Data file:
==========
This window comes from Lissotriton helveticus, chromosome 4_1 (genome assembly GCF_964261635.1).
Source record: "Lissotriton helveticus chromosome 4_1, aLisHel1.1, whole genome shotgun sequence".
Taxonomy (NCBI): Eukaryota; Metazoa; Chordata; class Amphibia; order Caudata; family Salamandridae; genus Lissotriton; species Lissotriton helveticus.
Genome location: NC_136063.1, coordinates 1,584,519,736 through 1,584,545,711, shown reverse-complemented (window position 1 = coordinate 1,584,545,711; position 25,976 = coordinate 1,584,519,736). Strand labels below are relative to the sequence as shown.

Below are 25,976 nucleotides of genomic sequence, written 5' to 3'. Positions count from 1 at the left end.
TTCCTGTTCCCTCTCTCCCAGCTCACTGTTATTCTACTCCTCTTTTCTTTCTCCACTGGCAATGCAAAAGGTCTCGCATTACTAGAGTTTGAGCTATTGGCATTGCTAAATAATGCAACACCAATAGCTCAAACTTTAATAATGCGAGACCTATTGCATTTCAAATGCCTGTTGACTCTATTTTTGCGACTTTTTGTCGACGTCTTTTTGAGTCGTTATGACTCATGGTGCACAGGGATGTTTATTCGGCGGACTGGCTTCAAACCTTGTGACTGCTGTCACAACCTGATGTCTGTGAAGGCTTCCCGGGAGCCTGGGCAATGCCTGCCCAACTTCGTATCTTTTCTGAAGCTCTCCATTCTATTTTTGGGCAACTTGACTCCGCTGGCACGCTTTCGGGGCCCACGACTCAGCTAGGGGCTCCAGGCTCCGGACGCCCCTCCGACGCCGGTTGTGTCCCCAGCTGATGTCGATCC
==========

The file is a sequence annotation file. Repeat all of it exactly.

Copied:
This window comes from Lissotriton helveticus, chromosome 4_1 (genome assembly GCF_964261635.1).
Source record: "Lissotriton helveticus chromosome 4_1, aLisHel1.1, whole genome shotgun sequence".
Taxonomy (NCBI): Eukaryota; Metazoa; Chordata; class Amphibia; order Caudata; family Salamandridae; genus Lissotriton; species Lissotriton helveticus.
Genome location: NC_136063.1, coordinates 1,584,519,736 through 1,584,545,711, shown reverse-complemented (window position 1 = coordinate 1,584,545,711; position 25,976 = coordinate 1,584,519,736). Strand labels below are relative to the sequence as shown.

Below are 25,976 nucleotides of genomic sequence, written 5' to 3'. Positions count from 1 at the left end.
TTCCTGTTCCCTCTCTCCCAGCTCACTGTTATTCTACTCCTCTTTTCTTTCTCCACTGGCAATGCAAAAGGTCTCGCATTACTAGAGTTTGAGCTATTGGCATTGCTAAATAATGCAACACCAATAGCTCAAACTTTAATAATGCGAGACCTATTGCATTTCAAATGCCTGTTGACTCTATTTTTGCGACTTTTTGTCGACGTCTTTTTGAGTCGTTATGACTCATGGTGCACAGGGATGTTTATTCGGCGGACTGGCTTCAAACCTTGTGACTGCTGTCACAACCTGATGTCTGTGAAGGCTTCCCGGGAGCCTGGGCAATGCCTGCCCAACTTCGTATCTTTTCTGAAGCTCTCCATTCTATTTTTGGGCAACTTGACTCCGCTGGCACGCTTTCGGGGCCCACGACTCAGCTAGGGGCTCCAGGCTCCGGACGCCCCTCCGACGCCGGTTGTGTCCCCAGCTGATGTCGATCC